SINGAPORE (BLOOMBERG) – ABN Amro Bank has become the latest lender to make a claim against a Singapore oil trading giant that filed for protection from creditors amid a plunge in oil prices.
The Dutch bank filed applications for charges related to irrevocable letters of credit tied to goods and documents of Hin Leong Trading (Pte) Ltd, according to filings with Singapore’s Accounting and Corporate Regulatory Authority.
The Amsterdam-based lender is the second bank to file charges linked to Hin Leong, which owes some US$3.85 billion (S$5.48 billion) to more than 20 Singaporean and international banks, including HSBC Holdings, DBS Group Holdings Ltd. and Standard Chartered Plc.
London-based HSBC has the most exposure to the oil trader, with about US$600 million, people familiar with the situation said.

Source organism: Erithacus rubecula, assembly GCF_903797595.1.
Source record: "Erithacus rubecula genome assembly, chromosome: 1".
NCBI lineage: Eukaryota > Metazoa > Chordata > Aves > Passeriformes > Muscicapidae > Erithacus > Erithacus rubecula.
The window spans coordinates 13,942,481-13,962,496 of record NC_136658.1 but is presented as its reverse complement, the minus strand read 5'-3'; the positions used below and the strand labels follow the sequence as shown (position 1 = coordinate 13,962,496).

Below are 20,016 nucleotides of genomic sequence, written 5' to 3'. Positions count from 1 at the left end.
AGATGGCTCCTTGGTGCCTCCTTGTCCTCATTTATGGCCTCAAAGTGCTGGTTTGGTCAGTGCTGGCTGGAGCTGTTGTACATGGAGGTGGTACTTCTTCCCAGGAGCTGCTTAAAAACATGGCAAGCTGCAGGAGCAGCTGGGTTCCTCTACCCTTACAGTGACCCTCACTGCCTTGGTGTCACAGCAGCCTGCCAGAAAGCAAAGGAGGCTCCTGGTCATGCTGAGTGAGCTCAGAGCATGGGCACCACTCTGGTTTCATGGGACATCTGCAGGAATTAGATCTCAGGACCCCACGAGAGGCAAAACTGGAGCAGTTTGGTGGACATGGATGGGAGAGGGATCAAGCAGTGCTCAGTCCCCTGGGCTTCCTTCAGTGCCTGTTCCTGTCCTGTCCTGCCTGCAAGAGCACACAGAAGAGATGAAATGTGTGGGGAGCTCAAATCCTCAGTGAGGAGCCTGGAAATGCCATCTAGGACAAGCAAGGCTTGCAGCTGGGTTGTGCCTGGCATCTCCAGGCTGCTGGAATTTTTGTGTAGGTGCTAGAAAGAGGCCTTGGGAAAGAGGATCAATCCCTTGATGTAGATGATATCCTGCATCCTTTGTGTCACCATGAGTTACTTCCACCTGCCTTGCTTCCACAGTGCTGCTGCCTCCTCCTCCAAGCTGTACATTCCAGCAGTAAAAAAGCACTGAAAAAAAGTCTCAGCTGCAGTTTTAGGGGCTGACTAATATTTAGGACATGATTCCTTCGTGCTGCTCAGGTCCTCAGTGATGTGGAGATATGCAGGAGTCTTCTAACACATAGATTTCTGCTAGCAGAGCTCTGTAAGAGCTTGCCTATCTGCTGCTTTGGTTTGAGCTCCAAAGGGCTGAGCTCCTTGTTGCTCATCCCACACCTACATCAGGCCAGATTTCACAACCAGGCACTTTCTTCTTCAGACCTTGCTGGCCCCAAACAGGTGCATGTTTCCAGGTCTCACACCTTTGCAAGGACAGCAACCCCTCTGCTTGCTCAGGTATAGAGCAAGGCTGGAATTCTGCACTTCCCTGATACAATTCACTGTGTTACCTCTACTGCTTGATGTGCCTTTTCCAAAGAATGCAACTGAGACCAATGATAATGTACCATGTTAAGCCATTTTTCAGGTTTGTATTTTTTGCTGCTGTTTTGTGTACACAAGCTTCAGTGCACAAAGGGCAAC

Hin Leong, founded in 1963 by Chinese tycoon Lim Oon Kuin, filed the application for a debt moratorium from Singapore’s High Court on Friday, according to people with knowledge of the matter.
ABN Amro didn’t specify the amount owed to the bank in the documents dated April 17. The charges covered include Hin Leong’s bills of landing, air waybills, cargo and warehouse receipts, as well as the goods shipped related to the bank’s credit.
An irrevocable letter of credit can’t be canceled or amended by the issuing bank without the agreement of the parties in the credit transaction. Letters of credit are a critical financial lifeline for commodity traders, used as way of financing short-term trade.
A bank issues the so-called L/C on behalf of the buyer as a guarantee of payment to the seller. Once the goods have exchanged hands, the buyer repays the lender.
Societe Generale last week registered several charges covering goods and receivables financed by the bank and the Hin Leong bank account with the Paris-based bank.
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